The big tax freeze

The big tax freeze

In the aftermath of the COVID-19 pandemic, the Government announced the 2021 Budget and its plans for economic recovery. Whilst there were no painful tax hikes, the subtle changes haven’t gone unnoticed. So, let’s dig a little deeper into the big tax freeze of 2021/22.

We’ve touched on the tax changes in our Budget breakdown, looked at the key tax planning areas to focus on for 2021/22. Now we want to focus specifically on the frozen allowances and how they might impact you.

What is the big tax freeze?

Before the Spring Budget, there was a lot of speculation about how the Chancellor would attempt to repair public finances in the year ahead. Despite rumours that there would be increases in tax rates, the only tax changes of note were the series of frozen allowances.

From 6th April 2021, the big tax freeze affected:

  • Income tax

The tax-free personal allowance will remain at £12,570, the higher-rate tax threshold will stay at £50,270, and the additional rate will also remain at £150,000.

  • Capital gains tax (CGT)

The CGT Annual Exempt Amount will remain at £12,300 for individuals, and £6,150 for trustees, until 2026.

  • Inheritance tax (IHT)

The IHT allowance of £325,00 (plus an extra £175,000 if you pass on your property to a direct descendant) will remain until 2026.

  • The lifetime allowance (LTA)

The pensions LTA will also remain at £1,073,100 until 2026.

Breaking down the tax changes

Income tax

You will receive the first £12,570 of earnings tax-free unless you earn over £100,000 and your personal allowance starts to reduce.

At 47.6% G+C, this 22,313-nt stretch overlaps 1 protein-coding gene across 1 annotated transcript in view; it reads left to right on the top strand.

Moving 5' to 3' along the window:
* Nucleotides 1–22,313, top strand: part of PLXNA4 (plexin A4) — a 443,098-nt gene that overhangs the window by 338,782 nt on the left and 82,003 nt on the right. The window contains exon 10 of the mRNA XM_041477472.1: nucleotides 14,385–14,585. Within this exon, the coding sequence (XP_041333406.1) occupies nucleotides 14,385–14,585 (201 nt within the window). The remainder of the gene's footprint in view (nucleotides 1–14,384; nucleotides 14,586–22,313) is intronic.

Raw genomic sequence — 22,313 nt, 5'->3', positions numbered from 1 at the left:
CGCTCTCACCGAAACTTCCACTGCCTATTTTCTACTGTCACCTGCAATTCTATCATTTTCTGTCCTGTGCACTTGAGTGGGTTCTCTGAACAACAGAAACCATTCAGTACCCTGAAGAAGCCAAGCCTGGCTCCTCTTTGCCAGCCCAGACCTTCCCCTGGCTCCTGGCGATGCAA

The first slice of taxable income up to £37,700 is subject to 20% tax. So combined with your personal allowance, you can earn up to £50,570 without going into the higher-rate tax band. Taxable income over £37,700 is charged at 40% tax, and any taxable earnings over £150,000 will suffer 45% tax.

The Office for Budget Responsibility estimates freezing these thresholds will lead to an additional 1.3 million people starting to pay income tax. And a further one million will become higher-rate taxpayers by 2025/26.

So, although the Government haven’t raised the rates of income tax, more people will naturally shift into a higher bracket due to the freezes.

Capital gains tax

The capital gains tax (CGT) is a tax on the amount of profit made on selling an asset. You only have to pay this pax if your gains in a year go over the tax-free allowance (£12,300 or £6,150 for trusts).

There are two different rates of CGT, one for property and another for any other assets. These rates vary depending on your tax bracket.

For the higher-rate taxpayer, the CGT rate on assets is 20%, and the rate on a property is 28%.

If you’re a basic rate taxpayer, the gain needs to be added to your taxable income to work out the rate. You will pay 10% (or 18% for residential property) tax if the gain plus your taxable income is less than the basic rate tax band. You will pay 20% (or 28% for property) on the amount over the basic rate tax band.